Though our free time for board gaming has decreased a little since the birth of our son, my husband and I still find a decent amount of time for playing board games. I’m going to try to bring back the monthly board game reviews on this site as well, since I enjoyed doing those for a while.
This week’s review is for a game called Oceanos. It plays 2-5 people, and takes about 30-45 min. The artwork is very pretty, and it’s kind of Steampunk ocean themed.
Each player has their own ship, and begins with all of the “Stage 1” parts. There are 5 pieces to each ship, and each piece can be upgraded twice over the course of the game. Each ship piece has its own function, and determining which parts to upgrade first is part of the strategy to the game.
Periscope – This piece controls the number of cards you receive each round.
Tail piece – This piece is just worth the number of points shown at the end of each round. Upgrading to Phase 2 provides 2 points, and Phase 3 provides 5 points.
Gas Chamber – For each bauble of green liquid, you may use that piece to lay down an extra card one round. Upgrades provide a second and third bauble. The baubles refresh between Rounds 2 and 3.
Animal Hold – For each unique animal in your row this round, you receive 2 points. The number shown is the number of unique animals you can hold. Upgrading changes that number to 5, and a second upgrade changes it to 8.
Dive Chambers – At any time when you turn over a card, you can release a diver for that card. He swims up, and is best placed on the second or third row of cards. Place divers on cards that have treasure boxes, and the diver will pick up any treasures from where he is and above in a single column. Upgrades provide a second and third diver. Treasures are picked randomly from a bag at the end of the game and can be worth 2, 3, or 4 points.
The game is played over 3 rounds.
Each round, the dealer gives cards to all the other players. The number of cards each player receives is equal to the number of periscopes on their ship, plus one. Players look at their cards and choose one to play face down in their ocean line. Players can sometimes play additional cards face down if their ship upgrades allow them to. Any cards that players do not place in their oceans are handed face down to the dealer, who picks up the remaining cards (and draws up to his periscope total +1, if need be) and choose one to play in his or her ocean.
When everyone has placed a card face down, players simultaneously turn the cards face up and do any actions that are available to them.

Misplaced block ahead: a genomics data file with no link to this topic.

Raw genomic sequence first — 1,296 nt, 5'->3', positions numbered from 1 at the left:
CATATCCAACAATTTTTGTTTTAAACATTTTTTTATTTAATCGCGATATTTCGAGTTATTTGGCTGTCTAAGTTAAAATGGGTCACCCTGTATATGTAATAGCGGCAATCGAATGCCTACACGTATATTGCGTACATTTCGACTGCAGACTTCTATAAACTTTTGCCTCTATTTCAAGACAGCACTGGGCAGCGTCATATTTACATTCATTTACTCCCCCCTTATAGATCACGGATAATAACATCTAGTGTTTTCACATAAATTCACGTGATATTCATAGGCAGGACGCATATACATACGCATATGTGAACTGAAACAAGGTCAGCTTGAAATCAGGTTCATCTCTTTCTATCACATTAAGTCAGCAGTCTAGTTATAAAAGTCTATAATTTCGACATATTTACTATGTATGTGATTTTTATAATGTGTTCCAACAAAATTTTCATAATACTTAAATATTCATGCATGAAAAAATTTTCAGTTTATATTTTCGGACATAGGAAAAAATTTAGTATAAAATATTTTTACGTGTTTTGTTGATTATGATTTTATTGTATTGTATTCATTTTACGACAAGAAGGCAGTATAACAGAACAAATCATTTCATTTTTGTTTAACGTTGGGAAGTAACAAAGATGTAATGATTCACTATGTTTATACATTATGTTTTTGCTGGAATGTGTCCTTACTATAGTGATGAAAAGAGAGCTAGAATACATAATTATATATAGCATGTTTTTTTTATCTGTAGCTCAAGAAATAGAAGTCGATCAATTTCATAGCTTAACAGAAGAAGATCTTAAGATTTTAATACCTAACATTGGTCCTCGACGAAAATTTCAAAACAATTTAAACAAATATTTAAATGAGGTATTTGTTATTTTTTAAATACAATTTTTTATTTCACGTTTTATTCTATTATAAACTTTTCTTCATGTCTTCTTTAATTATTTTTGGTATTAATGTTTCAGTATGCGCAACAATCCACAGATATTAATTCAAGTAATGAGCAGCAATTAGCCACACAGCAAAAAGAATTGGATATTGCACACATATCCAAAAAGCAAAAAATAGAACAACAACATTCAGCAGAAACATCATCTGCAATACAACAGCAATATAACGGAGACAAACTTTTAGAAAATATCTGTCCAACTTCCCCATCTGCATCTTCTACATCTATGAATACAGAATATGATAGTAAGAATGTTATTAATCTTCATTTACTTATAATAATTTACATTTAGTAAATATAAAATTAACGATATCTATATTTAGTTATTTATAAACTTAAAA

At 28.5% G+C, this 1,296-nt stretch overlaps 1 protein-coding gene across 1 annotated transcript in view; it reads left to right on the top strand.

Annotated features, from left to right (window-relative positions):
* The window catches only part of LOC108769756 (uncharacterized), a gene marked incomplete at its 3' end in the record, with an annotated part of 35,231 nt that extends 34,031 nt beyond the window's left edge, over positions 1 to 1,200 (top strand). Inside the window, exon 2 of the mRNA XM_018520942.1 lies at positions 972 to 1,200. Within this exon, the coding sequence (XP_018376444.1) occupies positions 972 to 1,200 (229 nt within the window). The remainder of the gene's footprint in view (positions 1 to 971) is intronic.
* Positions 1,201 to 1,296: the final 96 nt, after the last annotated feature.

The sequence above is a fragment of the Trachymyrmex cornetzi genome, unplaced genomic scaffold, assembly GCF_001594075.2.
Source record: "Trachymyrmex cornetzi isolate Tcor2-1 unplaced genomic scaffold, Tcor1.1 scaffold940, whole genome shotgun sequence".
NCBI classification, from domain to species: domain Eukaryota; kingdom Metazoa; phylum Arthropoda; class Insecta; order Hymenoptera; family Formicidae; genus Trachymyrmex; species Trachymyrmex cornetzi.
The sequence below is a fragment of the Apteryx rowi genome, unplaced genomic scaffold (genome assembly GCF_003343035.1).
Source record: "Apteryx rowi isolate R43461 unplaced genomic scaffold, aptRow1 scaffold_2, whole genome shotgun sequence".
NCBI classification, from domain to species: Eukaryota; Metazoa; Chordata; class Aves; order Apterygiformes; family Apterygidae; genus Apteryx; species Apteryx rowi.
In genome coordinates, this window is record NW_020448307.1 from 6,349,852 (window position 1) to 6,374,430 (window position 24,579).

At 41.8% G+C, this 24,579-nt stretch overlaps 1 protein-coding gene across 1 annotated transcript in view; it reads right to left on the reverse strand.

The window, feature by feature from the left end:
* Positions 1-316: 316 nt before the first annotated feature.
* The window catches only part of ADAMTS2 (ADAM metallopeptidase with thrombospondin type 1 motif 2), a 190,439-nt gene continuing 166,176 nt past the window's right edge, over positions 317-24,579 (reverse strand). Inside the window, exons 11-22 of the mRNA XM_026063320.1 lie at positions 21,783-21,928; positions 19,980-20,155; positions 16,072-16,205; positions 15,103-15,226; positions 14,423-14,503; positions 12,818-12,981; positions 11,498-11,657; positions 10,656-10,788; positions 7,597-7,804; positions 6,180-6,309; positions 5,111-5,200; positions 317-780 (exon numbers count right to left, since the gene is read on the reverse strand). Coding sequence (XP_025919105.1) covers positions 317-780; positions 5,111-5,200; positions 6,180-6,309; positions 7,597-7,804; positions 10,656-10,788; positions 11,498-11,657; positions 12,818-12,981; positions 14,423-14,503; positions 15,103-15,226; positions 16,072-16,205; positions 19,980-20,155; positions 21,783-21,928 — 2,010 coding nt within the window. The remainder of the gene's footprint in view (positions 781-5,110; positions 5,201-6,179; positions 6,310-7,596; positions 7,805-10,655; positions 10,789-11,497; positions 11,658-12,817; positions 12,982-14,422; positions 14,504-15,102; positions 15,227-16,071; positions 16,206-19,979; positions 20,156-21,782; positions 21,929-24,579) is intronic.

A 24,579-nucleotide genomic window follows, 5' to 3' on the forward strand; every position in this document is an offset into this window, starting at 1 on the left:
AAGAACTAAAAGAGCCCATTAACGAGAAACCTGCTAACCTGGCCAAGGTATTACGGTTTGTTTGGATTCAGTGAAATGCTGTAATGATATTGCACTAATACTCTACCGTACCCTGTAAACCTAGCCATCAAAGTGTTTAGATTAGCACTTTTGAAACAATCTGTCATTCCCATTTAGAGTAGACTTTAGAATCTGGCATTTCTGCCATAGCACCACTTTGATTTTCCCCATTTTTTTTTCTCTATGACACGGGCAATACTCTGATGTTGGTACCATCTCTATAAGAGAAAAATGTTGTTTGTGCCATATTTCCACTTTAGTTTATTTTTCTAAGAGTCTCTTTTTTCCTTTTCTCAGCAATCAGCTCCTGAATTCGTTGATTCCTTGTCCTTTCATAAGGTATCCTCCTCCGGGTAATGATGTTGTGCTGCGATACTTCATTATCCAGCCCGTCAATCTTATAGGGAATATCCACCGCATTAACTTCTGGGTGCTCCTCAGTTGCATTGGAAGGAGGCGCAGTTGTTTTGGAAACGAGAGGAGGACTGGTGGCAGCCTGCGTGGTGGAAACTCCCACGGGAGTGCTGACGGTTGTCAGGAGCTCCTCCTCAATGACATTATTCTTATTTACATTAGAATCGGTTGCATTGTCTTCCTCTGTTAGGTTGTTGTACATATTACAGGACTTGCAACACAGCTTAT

At the end of the round, you consult your cheat sheet card, shown below. First, you do any upgrades available to you. Upgrades are indicated by the yellow glass bauble city symbol, which you can see on the cheat sheet card at the top, and also sometimes on the bottom right of the cards in your row from the round. In order to do an upgrade, you must have at least 1 crystal to the left of your upgrade symbol in the round’s card line. That allows you to upgrade one ship part, one level. If you have 2 different colored crystals (like in the line I am showing in the example above, green and yellow) prior to the upgrade symbol, you can upgrade from level 2 to level 3 for one ship part.
Additionally, if you found crystals in your ocean row but did not find an upgrade symbol, like the last dangling yellow crystal in my sample row, the end of each round provides a free upgrade symbol, indicated by line 1 on the cheat sheet card. If you don’t have any extra crystals in your row, you cannot perform an upgrade.
Then in between rows you also calculate points for unique animals and the tail piece of the ship. Also as part of step 2 on the cheat sheet, you must calculate which player has the most pink bell symbols. These live in the upper right corner of the ocean cards. The player (or players) with the most pink bells, must lose some points for the round. The number of points lost is randomly selected based on the different sized octopus cardboard pieces, shown in the Round 1 picture above. In the example, the player with the most bells for Round 1 would lose zero points.
Then you rinse and repeat the game mechanics for Rounds 2 and 3, using the cards for the appropriate rounds.
And finally Round 3.
At the end of the game, you tally up the scores from all three rounds. You also tally up a few extra score contributors: treasure points and coral reef points. I discussed the treasure points earlier, but in the Round 3 example, this player would choose two treasure tokens at random from the bag because their single diver would pick up the treasure he is on, and the treasure above him. For coral reef points, you tally the number of continuous cards with coral reef symbols on them. You receive a point for each coal reef within the continuous set. In the example above, the player would receive 9 points for coral, based on the continuous reef on the left.
And that is the game! This game gets a high rating from me – 8.2. It wins on artwork and theme, is very replayable and quick, and the symbology and explainability is excellent. If I feel that I can explain it easily, and older folks like my parents can pick it up easily, it should get a high user experience rating. Plus, who doesn’t enjoy building and upgrading fun steampunk submarines??? If you have played it, let me know what you think!